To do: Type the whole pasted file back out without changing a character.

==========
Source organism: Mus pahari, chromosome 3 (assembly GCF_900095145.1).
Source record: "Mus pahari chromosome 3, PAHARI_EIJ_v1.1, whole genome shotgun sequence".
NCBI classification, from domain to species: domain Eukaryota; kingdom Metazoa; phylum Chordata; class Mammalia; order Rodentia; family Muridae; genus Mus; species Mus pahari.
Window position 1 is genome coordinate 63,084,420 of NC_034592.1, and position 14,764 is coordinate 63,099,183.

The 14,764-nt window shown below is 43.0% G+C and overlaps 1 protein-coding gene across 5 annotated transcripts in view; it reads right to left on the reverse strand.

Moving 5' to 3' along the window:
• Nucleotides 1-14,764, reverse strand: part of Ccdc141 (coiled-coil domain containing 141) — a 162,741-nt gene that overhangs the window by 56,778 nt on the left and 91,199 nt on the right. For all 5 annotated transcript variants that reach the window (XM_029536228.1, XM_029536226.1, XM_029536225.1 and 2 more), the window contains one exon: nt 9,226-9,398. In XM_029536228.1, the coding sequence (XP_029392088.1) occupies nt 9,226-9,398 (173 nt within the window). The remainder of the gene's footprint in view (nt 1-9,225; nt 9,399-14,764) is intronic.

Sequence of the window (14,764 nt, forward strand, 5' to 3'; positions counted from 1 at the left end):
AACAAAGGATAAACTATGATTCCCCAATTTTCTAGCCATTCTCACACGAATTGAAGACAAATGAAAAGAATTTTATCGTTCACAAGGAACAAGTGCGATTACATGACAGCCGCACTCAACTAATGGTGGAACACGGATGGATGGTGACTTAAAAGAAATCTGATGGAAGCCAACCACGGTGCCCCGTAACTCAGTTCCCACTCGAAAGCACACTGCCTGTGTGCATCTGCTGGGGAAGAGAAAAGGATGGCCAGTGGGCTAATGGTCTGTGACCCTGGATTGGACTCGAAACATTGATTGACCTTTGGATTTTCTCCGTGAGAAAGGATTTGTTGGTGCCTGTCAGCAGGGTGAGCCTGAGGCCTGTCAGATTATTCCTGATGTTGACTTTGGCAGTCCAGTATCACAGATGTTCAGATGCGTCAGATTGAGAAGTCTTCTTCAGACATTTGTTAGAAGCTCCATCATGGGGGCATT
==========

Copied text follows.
Source organism: Mus pahari, chromosome 3 (assembly GCF_900095145.1).
Source record: "Mus pahari chromosome 3, PAHARI_EIJ_v1.1, whole genome shotgun sequence".
NCBI classification, from domain to species: domain Eukaryota; kingdom Metazoa; phylum Chordata; class Mammalia; order Rodentia; family Muridae; genus Mus; species Mus pahari.
Window position 1 is genome coordinate 63,084,420 of NC_034592.1, and position 14,764 is coordinate 63,099,183.

The 14,764-nt window shown below is 43.0% G+C and overlaps 1 protein-coding gene across 5 annotated transcripts in view; it reads right to left on the reverse strand.

Moving 5' to 3' along the window:
• Nucleotides 1-14,764, reverse strand: part of Ccdc141 (coiled-coil domain containing 141) — a 162,741-nt gene that overhangs the window by 56,778 nt on the left and 91,199 nt on the right. For all 5 annotated transcript variants that reach the window (XM_029536228.1, XM_029536226.1, XM_029536225.1 and 2 more), the window contains one exon: nt 9,226-9,398. In XM_029536228.1, the coding sequence (XP_029392088.1) occupies nt 9,226-9,398 (173 nt within the window). The remainder of the gene's footprint in view (nt 1-9,225; nt 9,399-14,764) is intronic.

Sequence of the window (14,764 nt, forward strand, 5' to 3'; positions counted from 1 at the left end):
AACAAAGGATAAACTATGATTCCCCAATTTTCTAGCCATTCTCACACGAATTGAAGACAAATGAAAAGAATTTTATCGTTCACAAGGAACAAGTGCGATTACATGACAGCCGCACTCAACTAATGGTGGAACACGGATGGATGGTGACTTAAAAGAAATCTGATGGAAGCCAACCACGGTGCCCCGTAACTCAGTTCCCACTCGAAAGCACACTGCCTGTGTGCATCTGCTGGGGAAGAGAAAAGGATGGCCAGTGGGCTAATGGTCTGTGACCCTGGATTGGACTCGAAACATTGATTGACCTTTGGATTTTCTCCGTGAGAAAGGATTTGTTGGTGCCTGTCAGCAGGGTGAGCCTGAGGCCTGTCAGATTATTCCTGATGTTGACTTTGGCAGTCCAGTATCACAGATGTTCAGATGCGTCAGATTGAGAAGTCTTCTTCAGACATTTGTTAGAAGCTCCATCATGGGGGCATT